OGDEN -- Matthew David Stewart's newest lawyer has filed another motion challenging the prosecution's seizure of the home of the police shooting suspect.
Emily Swenson's first motion, filed last week, rankled both the prosecution and one of Stewart's public defenders. Prosecutors said it was the latest bid by Stewart's defense team to depict the prosecution as skirting the law.
Public defender Ryan Bushell described Swenson's motions as frustrating and muddying the public's understanding.
"Attorneys know the difference between civil law and criminal law," Bushell said. "But I've had a lot of people who aren't attorneys asking me about it, why we're not doing that for him (contesting the forfeiture), and it's because we're working our butts off trying to save his life."
Stewart faces the death penalty in a Jan. 4 shooting at his home that left one officer dead. Five other officers and Stewart were wounded. Stewart is alleged to have opened fire on the Weber-Morgan Narcotics Strike Force serving a search warrant at his now-seized home at 3268 Jackson Ave. Officer Jared Francom was killed.
Swenson's motions are part of a civil process, scheduled before a different judge from the one hearing the criminal case, Bushell said, and the two are unrelated.
After filing her first motion last week challenging the seizure of the home, Swenson commented, "Somebody has to look out for Stewart's constitutional rights."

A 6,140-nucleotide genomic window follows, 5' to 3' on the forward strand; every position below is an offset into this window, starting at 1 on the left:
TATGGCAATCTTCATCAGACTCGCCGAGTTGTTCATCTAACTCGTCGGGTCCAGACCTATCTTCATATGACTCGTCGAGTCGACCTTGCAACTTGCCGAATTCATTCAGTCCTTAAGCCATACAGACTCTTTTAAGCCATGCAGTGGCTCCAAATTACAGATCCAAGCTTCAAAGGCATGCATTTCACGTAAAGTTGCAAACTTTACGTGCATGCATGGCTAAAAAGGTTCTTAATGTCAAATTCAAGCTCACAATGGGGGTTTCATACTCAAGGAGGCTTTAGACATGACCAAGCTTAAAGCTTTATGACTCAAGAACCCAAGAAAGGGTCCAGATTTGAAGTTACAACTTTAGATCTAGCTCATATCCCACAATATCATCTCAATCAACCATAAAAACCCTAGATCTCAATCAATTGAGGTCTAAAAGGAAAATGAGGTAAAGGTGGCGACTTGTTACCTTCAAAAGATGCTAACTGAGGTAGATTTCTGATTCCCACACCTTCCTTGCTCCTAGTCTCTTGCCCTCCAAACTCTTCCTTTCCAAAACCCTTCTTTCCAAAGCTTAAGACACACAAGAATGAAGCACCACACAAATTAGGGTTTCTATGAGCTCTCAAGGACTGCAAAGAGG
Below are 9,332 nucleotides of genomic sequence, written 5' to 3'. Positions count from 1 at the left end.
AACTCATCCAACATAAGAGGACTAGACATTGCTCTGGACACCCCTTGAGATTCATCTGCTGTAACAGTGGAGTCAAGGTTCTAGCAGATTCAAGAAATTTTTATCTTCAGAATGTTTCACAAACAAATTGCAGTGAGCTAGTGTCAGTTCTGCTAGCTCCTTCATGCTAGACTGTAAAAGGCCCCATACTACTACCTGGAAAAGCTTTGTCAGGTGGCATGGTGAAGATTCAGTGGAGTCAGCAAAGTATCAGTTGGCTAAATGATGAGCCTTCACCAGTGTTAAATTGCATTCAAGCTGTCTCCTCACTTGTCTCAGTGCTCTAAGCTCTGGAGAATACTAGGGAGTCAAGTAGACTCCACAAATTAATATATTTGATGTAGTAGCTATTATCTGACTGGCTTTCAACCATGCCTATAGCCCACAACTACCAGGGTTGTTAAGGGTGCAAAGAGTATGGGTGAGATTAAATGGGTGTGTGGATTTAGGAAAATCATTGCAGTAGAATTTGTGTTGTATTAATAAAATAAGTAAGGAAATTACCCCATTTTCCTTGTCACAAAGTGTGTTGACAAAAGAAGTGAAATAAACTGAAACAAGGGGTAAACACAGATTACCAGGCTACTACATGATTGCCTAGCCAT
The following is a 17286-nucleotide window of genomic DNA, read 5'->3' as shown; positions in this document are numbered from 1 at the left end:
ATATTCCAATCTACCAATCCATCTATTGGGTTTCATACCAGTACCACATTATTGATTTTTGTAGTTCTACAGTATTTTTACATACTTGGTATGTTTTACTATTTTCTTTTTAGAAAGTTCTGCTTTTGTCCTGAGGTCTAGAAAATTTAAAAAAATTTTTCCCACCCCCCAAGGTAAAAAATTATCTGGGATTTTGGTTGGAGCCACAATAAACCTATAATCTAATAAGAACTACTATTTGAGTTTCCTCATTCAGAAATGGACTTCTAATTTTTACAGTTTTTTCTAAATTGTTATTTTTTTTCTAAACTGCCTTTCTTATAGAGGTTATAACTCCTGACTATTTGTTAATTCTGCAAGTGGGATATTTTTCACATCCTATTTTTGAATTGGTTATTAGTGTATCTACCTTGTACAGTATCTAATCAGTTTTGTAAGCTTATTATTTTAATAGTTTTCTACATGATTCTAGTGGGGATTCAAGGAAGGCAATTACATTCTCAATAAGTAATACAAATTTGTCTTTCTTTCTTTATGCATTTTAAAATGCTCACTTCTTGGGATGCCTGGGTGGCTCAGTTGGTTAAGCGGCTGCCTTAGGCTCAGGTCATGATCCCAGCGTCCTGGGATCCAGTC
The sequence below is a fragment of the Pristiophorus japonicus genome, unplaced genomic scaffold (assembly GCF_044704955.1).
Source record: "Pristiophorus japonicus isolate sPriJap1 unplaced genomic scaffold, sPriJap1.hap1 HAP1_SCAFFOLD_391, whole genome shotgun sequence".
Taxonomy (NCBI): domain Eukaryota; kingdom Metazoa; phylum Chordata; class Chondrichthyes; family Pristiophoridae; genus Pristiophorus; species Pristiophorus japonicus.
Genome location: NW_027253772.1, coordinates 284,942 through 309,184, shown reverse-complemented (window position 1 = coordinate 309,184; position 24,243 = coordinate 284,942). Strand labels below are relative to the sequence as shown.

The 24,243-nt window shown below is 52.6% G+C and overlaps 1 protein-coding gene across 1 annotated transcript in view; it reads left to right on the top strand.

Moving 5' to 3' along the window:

That upset Bushell. "I addressed my concerns with her," he said.
Commenting on the new motion, he said, "She can go fight her battles all she wants as long as she doesn't make statements that reflect on what Bill and Randy and I are doing," referring to Stewart's other criminal attorneys, Bill Albright, another public defender, and Randy Richards, hired by Stewart's family.
Swenson's new motion claims new irregularities in the serving of the forfeiture notice on Stewart. The first motion claimed the seizure notice was not served by the right person under the law and that proper paperwork was not included.
The latest motion claims the officer who served the notice was doubly disqualified from doing so because he was a strike force member, therefore a party in the case and not the proper person to be serving the notice. And it notes the papers missing initially were subsequently filed late.
Weber County Attorney Dee Smith has said that
Swenson is not citing the correct statute, while his office is -- all a question for a judge to decide. Swenson filed the motions after conferring with Richards, but not Bushell and Albright. She could not be reached for comment Tuesday.
"It's a mess when other attorneys enter without telling everyone what's going on," Bushell said.
He noted that a number of attorneys have contacted him, Albright and Richards to offer assistance.
"Essentially we've told them we'd call them when we need then," he said.
Smith has expressed frustration in the past with Richards, his former law partner, filing motions that imply the prosecutor's office is ignoring defense discovery requests, even holding a news conference on the subject at one point to lash out at Richards' tactics.
A preliminary hearing on the criminal charges against Stewart is set for July 18-20 before 2nd District Judge Noel Hyde. The forfeiture action is pending, so far without date, before 2nd District Judge Mark DeCaria.